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Shape of new – introducing the scutoid, geometry’s new shape

Everybody knows their shapes, right? Even if you didn’t know their names, going through life without the circle and the square just isn’t going to happen – they’re such basic, everyday things. You’d probably expect that we knew about all the shapes that existed nowadays, which makes the news reports surrounding the discovery of a new shape seem very interesting. What is the scutoid, and how do you find a new shape in a world where there surely can’t be much geometry left to discover?

The scutoid is almost like a prism, with a pentagon on one end and a hexagon on the other. The faces are joined just like a prism, but one of the edges meets a triangular face that is found on one of the edges of the hexagonal face. It’s hard to imagine, so a link to a picture is probably best. And the name comes from its top-down resemblance to the scutellum, which is essentially the back of a beetle.

The faces are joined just like a prism, but one of the edges meets a triangular face that is found on one of the edges of the hexagonal face

As surprising as it may seem, new shapes do crop up fairly often – in 2014, scientists looking to create new springs created something called the hemihelix. Scientists, biologists and engineers are frequently finding new shapes – however, you shouldn’t be thinking about the scutoid in the same way as a mathematical shape. In maths, a shape is the form of an object or the external boundary that makes it up, with the most common being polygons (in two dimensions) and polyhedra (in three).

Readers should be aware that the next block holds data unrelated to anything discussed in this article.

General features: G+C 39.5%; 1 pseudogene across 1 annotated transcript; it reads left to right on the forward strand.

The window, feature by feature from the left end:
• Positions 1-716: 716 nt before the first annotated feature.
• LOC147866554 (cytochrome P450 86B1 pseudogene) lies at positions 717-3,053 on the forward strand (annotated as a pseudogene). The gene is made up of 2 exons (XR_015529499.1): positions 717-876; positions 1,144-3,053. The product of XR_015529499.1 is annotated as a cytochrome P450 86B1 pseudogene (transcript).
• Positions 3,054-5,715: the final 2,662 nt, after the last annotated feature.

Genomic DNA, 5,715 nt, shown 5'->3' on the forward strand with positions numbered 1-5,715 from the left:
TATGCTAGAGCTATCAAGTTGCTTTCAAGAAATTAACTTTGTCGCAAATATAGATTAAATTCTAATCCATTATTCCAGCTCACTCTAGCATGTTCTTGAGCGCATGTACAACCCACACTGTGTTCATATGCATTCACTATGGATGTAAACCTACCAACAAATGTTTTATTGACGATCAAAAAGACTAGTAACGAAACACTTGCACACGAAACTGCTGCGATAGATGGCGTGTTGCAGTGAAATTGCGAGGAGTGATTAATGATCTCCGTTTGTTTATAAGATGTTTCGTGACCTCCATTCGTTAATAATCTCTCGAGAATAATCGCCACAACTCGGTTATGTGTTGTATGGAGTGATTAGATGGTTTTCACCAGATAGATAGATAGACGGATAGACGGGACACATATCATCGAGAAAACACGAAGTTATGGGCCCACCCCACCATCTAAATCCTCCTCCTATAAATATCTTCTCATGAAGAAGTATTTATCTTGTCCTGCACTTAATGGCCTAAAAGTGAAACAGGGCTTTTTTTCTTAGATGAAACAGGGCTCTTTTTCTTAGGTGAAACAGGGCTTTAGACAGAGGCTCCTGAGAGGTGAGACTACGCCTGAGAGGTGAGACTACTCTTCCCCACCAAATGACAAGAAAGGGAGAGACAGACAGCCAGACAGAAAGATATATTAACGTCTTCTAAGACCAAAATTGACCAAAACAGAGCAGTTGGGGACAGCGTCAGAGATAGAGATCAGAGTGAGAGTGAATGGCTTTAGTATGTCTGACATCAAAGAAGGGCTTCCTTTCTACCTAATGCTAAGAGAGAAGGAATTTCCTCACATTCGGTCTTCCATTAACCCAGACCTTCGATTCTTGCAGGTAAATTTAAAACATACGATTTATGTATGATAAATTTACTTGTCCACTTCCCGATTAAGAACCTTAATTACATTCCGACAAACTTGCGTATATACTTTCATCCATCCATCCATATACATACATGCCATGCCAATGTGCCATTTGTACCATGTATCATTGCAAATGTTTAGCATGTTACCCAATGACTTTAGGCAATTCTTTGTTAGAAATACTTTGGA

However, the study that came up with the scutoid defined a shape as any body that occupies three-dimensional space – although there are obviously infinite forms of shapes, the scutoid is defined as new because it is now of interest to scientists, and thus requires a name and a list of its properties in order to describe it. It’s not that the shape is particularly new so much as it is relevant to biologists now.

Scientists, biologists and engineers are frequently finding new shapes – however, you shouldn’t be thinking about the scutoid in the same way as a mathematical shape

Why is it relevant – where did the scutoid come from? Scientists have been studying epithelial cells, the building blocks of embryos that eventually end up both forming our skin and lining our organs and blood vessels, and trying to figure out what shape they would be (a very early guess was cubes and columns, but the body’s lack of flat surfaces means that wouldn’t work). A computer model predicted what shape would do the best at holding up in flat and curved layers, with the researchers then confirming that the shape can be found in the epithelial cells of fruit-fly salivary glands and zebrafish cells. They believe that the shape could be found in any animal, including humans.

The team behind the study have noted a number of potential applications for the shape, including in medical biology. Since scutoid-shaped cells are so efficient at staying packed together during development, it has been posited that they would be great for growing artificial organs, as they would offer architectural stability when a tissue bends.

Scientists have been studying epithelial cells, the building blocks of embryos that eventually end up both forming our skin and lining our organs and blood vessels, and trying to figure out what shape they would be

However, the shape’s total newness means that researchers are still getting to grips with the scutoid’s many possible uses and the possible implications that its discovery may have – the medical benefits and the enhanced understanding of the human body this shape could potentially provide make it a very exciting new development for biologists.

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